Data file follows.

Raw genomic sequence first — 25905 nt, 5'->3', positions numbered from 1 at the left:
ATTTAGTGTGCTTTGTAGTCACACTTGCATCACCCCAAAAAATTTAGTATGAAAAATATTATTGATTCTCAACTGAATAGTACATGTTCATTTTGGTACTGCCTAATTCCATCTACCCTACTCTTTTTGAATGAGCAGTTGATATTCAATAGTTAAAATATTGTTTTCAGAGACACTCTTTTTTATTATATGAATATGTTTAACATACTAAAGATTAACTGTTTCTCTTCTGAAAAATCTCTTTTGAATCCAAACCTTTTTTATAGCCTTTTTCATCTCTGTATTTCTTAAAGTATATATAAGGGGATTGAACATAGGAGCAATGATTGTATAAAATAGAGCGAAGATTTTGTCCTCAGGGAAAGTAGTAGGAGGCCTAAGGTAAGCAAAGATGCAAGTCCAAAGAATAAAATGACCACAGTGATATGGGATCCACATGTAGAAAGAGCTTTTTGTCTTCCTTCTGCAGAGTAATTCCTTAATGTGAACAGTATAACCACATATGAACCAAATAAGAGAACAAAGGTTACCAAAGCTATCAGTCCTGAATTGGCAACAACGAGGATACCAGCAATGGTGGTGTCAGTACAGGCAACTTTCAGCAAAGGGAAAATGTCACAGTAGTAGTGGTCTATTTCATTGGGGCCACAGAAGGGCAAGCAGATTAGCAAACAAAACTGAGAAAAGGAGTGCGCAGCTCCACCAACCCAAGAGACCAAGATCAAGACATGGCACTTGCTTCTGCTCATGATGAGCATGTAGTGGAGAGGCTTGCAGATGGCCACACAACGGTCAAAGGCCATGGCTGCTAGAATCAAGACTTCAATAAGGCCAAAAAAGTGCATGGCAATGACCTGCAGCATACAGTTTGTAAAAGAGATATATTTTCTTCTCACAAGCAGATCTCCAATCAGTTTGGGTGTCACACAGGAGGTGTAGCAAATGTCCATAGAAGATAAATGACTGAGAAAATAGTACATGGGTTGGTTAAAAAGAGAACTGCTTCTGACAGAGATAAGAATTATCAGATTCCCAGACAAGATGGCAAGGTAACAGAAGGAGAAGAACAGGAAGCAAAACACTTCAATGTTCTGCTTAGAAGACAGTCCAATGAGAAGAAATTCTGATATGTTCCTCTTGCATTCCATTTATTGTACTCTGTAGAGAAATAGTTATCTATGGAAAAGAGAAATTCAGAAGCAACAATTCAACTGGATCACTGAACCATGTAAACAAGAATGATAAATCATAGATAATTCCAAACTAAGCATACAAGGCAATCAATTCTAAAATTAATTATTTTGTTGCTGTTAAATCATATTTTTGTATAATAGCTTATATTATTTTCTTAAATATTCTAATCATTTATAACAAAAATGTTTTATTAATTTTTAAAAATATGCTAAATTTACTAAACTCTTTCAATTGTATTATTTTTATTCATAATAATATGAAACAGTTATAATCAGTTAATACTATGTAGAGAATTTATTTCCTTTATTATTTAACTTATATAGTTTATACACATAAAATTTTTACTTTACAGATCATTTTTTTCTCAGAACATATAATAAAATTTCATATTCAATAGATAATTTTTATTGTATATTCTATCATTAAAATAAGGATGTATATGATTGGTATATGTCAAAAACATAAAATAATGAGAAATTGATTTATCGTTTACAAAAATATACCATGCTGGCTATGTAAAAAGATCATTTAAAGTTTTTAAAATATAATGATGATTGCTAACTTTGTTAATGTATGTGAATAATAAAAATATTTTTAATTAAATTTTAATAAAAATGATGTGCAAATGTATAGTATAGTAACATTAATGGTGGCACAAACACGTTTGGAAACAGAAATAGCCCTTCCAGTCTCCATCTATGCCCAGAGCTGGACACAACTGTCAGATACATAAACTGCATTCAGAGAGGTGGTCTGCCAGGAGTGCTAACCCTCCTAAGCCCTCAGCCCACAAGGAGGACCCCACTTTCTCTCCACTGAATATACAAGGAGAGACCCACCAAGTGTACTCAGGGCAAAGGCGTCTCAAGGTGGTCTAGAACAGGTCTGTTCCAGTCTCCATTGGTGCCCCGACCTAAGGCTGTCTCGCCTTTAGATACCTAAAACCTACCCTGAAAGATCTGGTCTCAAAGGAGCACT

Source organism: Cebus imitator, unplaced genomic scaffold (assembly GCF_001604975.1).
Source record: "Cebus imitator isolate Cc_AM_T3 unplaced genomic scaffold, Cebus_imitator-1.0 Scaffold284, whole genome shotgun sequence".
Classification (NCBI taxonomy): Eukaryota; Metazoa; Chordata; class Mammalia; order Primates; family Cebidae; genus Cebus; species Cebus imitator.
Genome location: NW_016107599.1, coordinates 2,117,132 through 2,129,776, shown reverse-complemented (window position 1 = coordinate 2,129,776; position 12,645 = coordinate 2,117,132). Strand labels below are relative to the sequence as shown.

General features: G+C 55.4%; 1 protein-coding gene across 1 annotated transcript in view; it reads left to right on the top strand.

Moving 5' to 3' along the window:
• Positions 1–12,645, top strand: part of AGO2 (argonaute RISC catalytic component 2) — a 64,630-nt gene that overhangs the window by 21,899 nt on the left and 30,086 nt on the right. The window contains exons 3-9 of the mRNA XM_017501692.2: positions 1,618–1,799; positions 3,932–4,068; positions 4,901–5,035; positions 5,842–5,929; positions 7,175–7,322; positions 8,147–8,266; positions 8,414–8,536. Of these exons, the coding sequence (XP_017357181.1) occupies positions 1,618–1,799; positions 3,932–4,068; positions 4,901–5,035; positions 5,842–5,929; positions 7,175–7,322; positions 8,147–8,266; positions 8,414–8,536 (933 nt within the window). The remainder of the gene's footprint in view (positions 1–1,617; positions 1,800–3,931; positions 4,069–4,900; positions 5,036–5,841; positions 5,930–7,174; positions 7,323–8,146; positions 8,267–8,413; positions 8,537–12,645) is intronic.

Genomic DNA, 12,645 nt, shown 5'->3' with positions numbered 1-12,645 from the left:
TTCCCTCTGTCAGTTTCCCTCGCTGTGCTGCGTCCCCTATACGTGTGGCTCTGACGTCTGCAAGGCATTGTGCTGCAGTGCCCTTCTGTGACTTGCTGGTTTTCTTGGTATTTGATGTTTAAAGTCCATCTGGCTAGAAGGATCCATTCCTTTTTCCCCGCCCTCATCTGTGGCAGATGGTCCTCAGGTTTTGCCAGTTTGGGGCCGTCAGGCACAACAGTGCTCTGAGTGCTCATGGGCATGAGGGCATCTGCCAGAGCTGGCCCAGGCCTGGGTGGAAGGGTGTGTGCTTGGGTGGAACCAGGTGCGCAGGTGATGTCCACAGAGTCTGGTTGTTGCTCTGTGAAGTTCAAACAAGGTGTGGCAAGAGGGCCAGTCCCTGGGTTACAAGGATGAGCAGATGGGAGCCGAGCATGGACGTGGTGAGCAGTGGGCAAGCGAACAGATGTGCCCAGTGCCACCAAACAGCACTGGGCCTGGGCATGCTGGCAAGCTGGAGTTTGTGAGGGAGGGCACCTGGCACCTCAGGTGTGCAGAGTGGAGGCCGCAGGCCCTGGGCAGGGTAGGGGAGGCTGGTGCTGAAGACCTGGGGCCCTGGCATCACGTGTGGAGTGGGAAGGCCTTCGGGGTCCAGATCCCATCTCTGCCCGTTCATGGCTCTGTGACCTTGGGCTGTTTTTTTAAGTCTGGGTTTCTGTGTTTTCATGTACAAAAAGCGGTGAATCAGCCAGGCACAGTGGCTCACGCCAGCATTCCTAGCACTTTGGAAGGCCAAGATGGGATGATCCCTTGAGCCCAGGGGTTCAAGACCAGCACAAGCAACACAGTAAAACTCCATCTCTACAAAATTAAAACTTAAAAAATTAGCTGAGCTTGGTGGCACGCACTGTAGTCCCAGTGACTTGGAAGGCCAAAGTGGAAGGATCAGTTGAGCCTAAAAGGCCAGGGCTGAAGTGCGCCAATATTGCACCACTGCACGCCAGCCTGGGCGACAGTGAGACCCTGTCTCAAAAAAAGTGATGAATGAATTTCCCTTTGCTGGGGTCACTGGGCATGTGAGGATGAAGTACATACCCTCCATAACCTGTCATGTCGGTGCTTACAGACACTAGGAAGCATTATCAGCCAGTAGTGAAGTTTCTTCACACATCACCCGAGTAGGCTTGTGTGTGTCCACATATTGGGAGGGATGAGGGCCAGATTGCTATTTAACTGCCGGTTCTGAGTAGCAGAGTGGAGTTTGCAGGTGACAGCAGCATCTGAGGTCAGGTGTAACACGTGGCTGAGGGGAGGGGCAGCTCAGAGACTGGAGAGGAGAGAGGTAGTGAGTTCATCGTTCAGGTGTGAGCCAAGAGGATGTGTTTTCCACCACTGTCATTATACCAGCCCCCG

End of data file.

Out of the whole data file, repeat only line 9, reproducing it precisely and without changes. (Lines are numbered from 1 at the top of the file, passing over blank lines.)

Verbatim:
• Positions 1–12,645, top strand: part of AGO2 (argonaute RISC catalytic component 2) — a 64,630-nt gene that overhangs the window by 21,899 nt on the left and 30,086 nt on the right. The window contains exons 3-9 of the mRNA XM_017501692.2: positions 1,618–1,799; positions 3,932–4,068; positions 4,901–5,035; positions 5,842–5,929; positions 7,175–7,322; positions 8,147–8,266; positions 8,414–8,536. Of these exons, the coding sequence (XP_017357181.1) occupies positions 1,618–1,799; positions 3,932–4,068; positions 4,901–5,035; positions 5,842–5,929; positions 7,175–7,322; positions 8,147–8,266; positions 8,414–8,536 (933 nt within the window). The remainder of the gene's footprint in view (positions 1–1,617; positions 1,800–3,931; positions 4,069–4,900; positions 5,036–5,841; positions 5,930–7,174; positions 7,323–8,146; positions 8,267–8,413; positions 8,537–12,645) is intronic.